I think it's not a bad way to go. The one downside of using JMS that I can think of, off the top of my head, is the dependency on a broker, which most JMS implementations rely on.
On the other hand, it does present some interesting capabilities like discovery, asynchronous JMX invocation and pub/sub multicast style JMX operations where you could issue one operation request and receive back a response from all your MBeanServers.
I am not aware of any actual implementations, but it's probably not too difficult to implement. You simply need a configured client on each target JVM that will:
- Listen for JMX requests: The listener will unmarshall the request (which should be an encoding of an MBeanServerConnection method invocation). Use a common topic for pub/sub style invocations, returning the marshalled result
to the destination specified in the JMSReplyTo property in the request message. Otherwise, you could allocate a queue per JVM, or pick a unique identifier for each JVM and use message selectors.
- If you want to implement JMX notifications, you will need to implement a proxy NotificationListener that registers for the desired notifications and forwards them to the designated JMS destination on receipt.
You may also consider implementing a full blown javax.management.remote implementation which may integrate more smoothly into your environment by virtue of the standard adherence.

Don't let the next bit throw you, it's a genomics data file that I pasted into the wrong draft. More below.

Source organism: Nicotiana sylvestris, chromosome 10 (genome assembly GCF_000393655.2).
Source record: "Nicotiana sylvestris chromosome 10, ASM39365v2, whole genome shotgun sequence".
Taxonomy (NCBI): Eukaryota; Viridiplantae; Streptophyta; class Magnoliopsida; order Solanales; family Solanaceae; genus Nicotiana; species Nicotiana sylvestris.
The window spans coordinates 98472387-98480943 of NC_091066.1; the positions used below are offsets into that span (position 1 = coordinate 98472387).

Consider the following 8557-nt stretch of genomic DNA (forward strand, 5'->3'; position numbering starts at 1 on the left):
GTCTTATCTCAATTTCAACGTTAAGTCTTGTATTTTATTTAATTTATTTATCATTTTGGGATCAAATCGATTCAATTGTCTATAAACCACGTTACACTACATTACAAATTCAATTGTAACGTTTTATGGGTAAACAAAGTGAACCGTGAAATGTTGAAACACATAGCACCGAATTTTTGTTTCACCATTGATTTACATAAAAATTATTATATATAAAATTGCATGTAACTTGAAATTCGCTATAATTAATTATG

I have found the OpenDMK project very useful for extending/implementing JMX servers and clients. The library provides the basic building blocks for implementing a standard JMX remoting solution using a "custom" protocol. Basically, you implement a javax.management.remote.generic.MessageConnection which serves as the transport and invocation mechanism. All JMX invocations, responses and callbacks are serialized
into instances of javax.management.remote.message.Message, and they're all Serializable so you should not have any issues writing them into and reading them from JMS ObjectMessages.
A couple of additional benefits you will get from this approach are:
- Provided you configiure the classpath correctly, you should be able to connect to your JVMs using any standard JMX tool such as JConsole.
- The OpenDMK also provides the ability to federate MBeanServers which makes all your MBeanServer instances appear, and be accessible through one central MBeanServer. This feature requires a standard JMX remoting
- The OpenDMK also implements an interesting service discovery protocol, and it comes in a couple of different flavours including raw multicast and a "phone-home" approach which would mesh nicely with your JMS protocol.
I posted a mavenised project of the OpenDMK here if you're interested.
I am implementing a basic JMX client for java-agents using netty, and it optionally supports asynchronous JMX requests. Responses are delivered through a registered listener which is like a "reverse" MBeanServerConnection. In case this is useful, find the source here.